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Small Satellite Research Lab become Space Dawgs

Alan Flurry

A handful of ambitious University of Georgia students set out three years ago to launch UGA into space, and their work has launched a campus initiative to push the boundaries of space systems development:

Self-described “geeks” Caleb Adams BS ’18 and Hollis Neel BS ’17 were two of the handful of friends drawn together by their knack for tackling tech and software conundrums.

“I was looking for the most difficult thing I could find and throwing myself at it,” Neel says. “That’s a theme you’ll find with a lot of us: We really enjoy a challenge.”

Four of the students had recently created a user-friendly, smartphone-controlled telescope and launched a company to sell their product. When they were done with that, they decided that instead of just looking up into outer space, they wanted to send a gadget into it.

They found an opportunity with cube satellites, or CubeSats, a class of miniature spacecraft shaping the next stage of space technology. CubeSats are compact and fairly inexpensive, at least compared to large communications and research satellites. Because they’re small and cheap, and because there have been huge strides in fitting high-powered computers into tiny devices, CubeSats are tissue box-sized vessels for innovation.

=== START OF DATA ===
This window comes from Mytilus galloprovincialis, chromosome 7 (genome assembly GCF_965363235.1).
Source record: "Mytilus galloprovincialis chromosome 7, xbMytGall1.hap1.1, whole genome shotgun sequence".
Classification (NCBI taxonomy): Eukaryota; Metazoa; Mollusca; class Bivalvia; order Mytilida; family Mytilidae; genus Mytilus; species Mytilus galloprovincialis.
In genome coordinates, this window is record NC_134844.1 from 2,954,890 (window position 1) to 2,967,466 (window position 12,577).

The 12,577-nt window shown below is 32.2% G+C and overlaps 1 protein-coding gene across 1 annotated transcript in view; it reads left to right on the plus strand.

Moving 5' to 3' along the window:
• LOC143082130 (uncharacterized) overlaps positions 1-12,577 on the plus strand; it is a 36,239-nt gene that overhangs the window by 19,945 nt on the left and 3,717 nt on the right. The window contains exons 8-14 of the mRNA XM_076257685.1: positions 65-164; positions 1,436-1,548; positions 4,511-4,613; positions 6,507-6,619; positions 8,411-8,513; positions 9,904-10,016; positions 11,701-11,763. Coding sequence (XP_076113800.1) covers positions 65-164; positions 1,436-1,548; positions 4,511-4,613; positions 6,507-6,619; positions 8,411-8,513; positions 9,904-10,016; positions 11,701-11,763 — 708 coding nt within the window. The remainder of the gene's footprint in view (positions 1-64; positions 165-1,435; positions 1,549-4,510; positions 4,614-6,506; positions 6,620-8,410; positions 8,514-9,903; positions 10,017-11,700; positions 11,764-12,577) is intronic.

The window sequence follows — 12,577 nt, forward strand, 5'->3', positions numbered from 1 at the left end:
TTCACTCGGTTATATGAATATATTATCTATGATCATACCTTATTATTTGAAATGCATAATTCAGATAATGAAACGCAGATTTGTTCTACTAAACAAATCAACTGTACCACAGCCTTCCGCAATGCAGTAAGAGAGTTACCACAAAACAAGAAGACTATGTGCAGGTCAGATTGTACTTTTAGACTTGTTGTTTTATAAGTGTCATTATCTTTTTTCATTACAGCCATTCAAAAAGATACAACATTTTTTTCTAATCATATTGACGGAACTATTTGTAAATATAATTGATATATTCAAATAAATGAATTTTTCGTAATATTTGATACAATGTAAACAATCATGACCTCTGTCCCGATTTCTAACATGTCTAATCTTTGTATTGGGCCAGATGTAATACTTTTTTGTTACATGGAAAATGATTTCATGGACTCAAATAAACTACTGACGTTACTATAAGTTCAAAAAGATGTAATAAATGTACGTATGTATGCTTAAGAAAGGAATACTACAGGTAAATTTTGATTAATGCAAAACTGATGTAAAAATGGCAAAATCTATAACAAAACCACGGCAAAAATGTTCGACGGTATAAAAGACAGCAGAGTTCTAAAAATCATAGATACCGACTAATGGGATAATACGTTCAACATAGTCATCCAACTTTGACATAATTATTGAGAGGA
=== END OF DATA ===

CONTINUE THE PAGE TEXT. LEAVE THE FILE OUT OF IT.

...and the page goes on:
Captivated by the possibility, Adams—sometimes referred to as “the ringleader” of the group—wanted to build one. He remembers thinking, “How hard can it be?”

Championed and advised by faculty in geography, computer science, mathematics and physics and astronomy as well as by Franklin College dean Alan Dorsey and alumnus Roger Hunter, the Small Sat Lab has achieved remarkable results in a very short time. Congratulations to the students and faculty on their work and inspiration to boldly go, for pushing UGA to where it had never been. Nice video accompanies the Georgia Magazine story.

Image: Georgia Magazine cover illustration.


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